Currently, I am going through the script of The Battle of Algiers. On the left margin, there are numbers starting from 1 to 146. It is a 120 minutes long film. What are the significance of these numbers on the left from 1 to 146?
For this script at least, the numbers correspond to the scenes.
Each number in the left margin appears at the beginning of a new location. At a guess, this could simply be to make writing easier for the screenwriter, or perhaps to correspond to clapperboard information. These possible uses are only guesses, however.
As seen in @Reed's comments, this is by no means an industry standard, but for the purposes of the specific script chosen in the question, the numbers in the left margin are so scene numbers.
Number = Scene
Screenplays are usually formatted in such a way that one page roughly equates to one minute, and, in a shooting script, the scenes are numbered.
Notes on the length of The Battle of Algiers:
According to the French Wikipedia article, there is a French dubbed version of the movie that is 157 minutes long. Finding out when and why the shorter versions of 117 and 121 minutes were created would require more research and probably the ability to read Italian, but it is clear that a version of the movie exists that is about as long (in minutes) as the script (in numbers).
A movie script is not a transcript of a movie. A script is a roadmap for the production of the movie. Directors often deviate from scripts during filming as well as in the cutting room. Disregarding the 157 minute French version, the short version might have simply been the best version for the director when he was on the set and later when he viewed the material he had filmed.
In the case of this specific script, we should hold in mind that we are not seeing the original (Italian) movie script, but a translation of it, and that we do not know if the numbers were part of the original and what kind of script it was (shooting script, spec script, etc.).
Looking at this script, it becomes obvious that the numbers correspond to the scenes, but we do not know if the numbers were in the original script or have been introduced for the online presentation only. We can therefore draw no definite general conclusions from this online presentation of a translated script as to what numbers might mean in other, real scripts.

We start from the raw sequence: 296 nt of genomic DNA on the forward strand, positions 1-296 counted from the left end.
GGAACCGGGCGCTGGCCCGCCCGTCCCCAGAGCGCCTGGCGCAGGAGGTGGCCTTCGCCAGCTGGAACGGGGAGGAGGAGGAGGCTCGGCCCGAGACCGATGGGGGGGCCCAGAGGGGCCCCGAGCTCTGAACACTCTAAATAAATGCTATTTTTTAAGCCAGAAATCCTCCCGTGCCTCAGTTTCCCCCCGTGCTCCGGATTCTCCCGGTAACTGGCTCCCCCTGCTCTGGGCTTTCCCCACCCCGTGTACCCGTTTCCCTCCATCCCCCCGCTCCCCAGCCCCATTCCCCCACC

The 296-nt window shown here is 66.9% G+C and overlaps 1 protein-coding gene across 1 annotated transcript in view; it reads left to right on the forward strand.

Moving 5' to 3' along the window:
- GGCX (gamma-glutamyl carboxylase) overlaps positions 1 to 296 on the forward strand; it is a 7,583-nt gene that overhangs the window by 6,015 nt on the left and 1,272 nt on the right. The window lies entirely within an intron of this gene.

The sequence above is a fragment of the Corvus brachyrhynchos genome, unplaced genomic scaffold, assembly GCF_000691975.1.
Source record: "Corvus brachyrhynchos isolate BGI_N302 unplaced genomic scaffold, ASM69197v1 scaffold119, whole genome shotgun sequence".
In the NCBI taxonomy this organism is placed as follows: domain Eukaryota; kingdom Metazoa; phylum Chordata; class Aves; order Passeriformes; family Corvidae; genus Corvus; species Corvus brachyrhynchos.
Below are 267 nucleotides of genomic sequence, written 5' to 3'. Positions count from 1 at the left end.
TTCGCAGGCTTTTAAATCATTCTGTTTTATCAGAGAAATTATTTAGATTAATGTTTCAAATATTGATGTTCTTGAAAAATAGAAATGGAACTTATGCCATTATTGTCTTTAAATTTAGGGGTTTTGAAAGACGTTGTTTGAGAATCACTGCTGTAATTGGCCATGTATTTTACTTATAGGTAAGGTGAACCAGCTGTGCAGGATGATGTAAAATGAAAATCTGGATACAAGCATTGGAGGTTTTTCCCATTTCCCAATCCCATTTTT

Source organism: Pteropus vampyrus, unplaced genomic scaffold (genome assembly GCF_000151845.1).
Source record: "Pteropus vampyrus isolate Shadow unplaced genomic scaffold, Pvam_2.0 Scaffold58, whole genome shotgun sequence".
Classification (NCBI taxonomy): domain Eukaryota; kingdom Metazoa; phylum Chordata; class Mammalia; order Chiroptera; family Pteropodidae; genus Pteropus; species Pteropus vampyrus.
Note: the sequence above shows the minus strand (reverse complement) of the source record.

Normally they are minutes
roughly 1 page equals about 1 minute of visual time.
But it is not an exact science and here 146 pages translate to 120 minutes..
most likely this is caused by long descriptions which only take a short time time to show rather than tell.
that 1 page= 1 minute is truest for talking and some action scenes, still as they are not the same media there can be no certitudes in transforming the writen word into images.
"Could you provide a reference for your claim that "normally they are minutes"? All references I have found say that in a script the scenes are numbered: google.com/search?q=script+numbering – what 3 hours ago"
It is a rule of thumbs used in the movie industry; I know because it is what any inspiring screenwriter aims for. The length “standard” is a 130 page script for a 120 movie time minus 30 minutes edited out for a net result of a 90 min movie. I know because I lived in Hollywood, tried my hand at screen-writing, and had friends in the industry but I am pretty sure it is in most screenwriting manuals here is a reference:
"The common rule that many spit out is: "One page of film script equals one minute of screen time."" http://www.scriptwritingsecrets.com/Size_Matters.htm
"It’s true that a lot of movies clock in at 100 minutes or less, and that the one-minute-per-page rule of thumb really depends on whose thumbs are doing the measuring." http://johnaugust.com/2003/script-length
If your demand for clarifications was about the numbering, a "Shooting" script is not a regular script; it has been modified by the director for convenience
"Shooting scripts are distinct from spec scripts in that they make use of scene numbers (along with certain other formatting conventions described below), and they follow a well defined set of procedures specifying how script revisions should be implemented and circulated." http://en.wikipedia.org/wiki/Shooting_script
Edited from COMMENTS, someone can find this helpfull in the future...
”confusing that each scene corresponds to a number” […] you mean that an answer regarding this specific script by no means is applicable to any other?"
That’s probably a shooting script, also remember that there are no real standards, there are preferred versions only, it is a loose industry and I have seen very big exceptions to some commonly held rules. Basically, if you are good, you can do what you want, they will buy it and a hired screenwriter will polish it, also some directors have individual preferences and their scripts may reflect that. What you have to remember is that a script is not a final version, it is only an intermediary step to a final product, so pretty much anything goes.
while they are common rules, or rules of thumb, there is no law, and while there can be exceptions a regular script is about 1m=1p, after it is bought it can be transformed in various ways, the scene numbers in working scripts are because scenes are shot out of order in filming. Yes both you and What were right about shooting scripts, but the published version of a script is more often the speculative script and sometimes the post-movie script. Also what I know is movies; things may be different in other Medias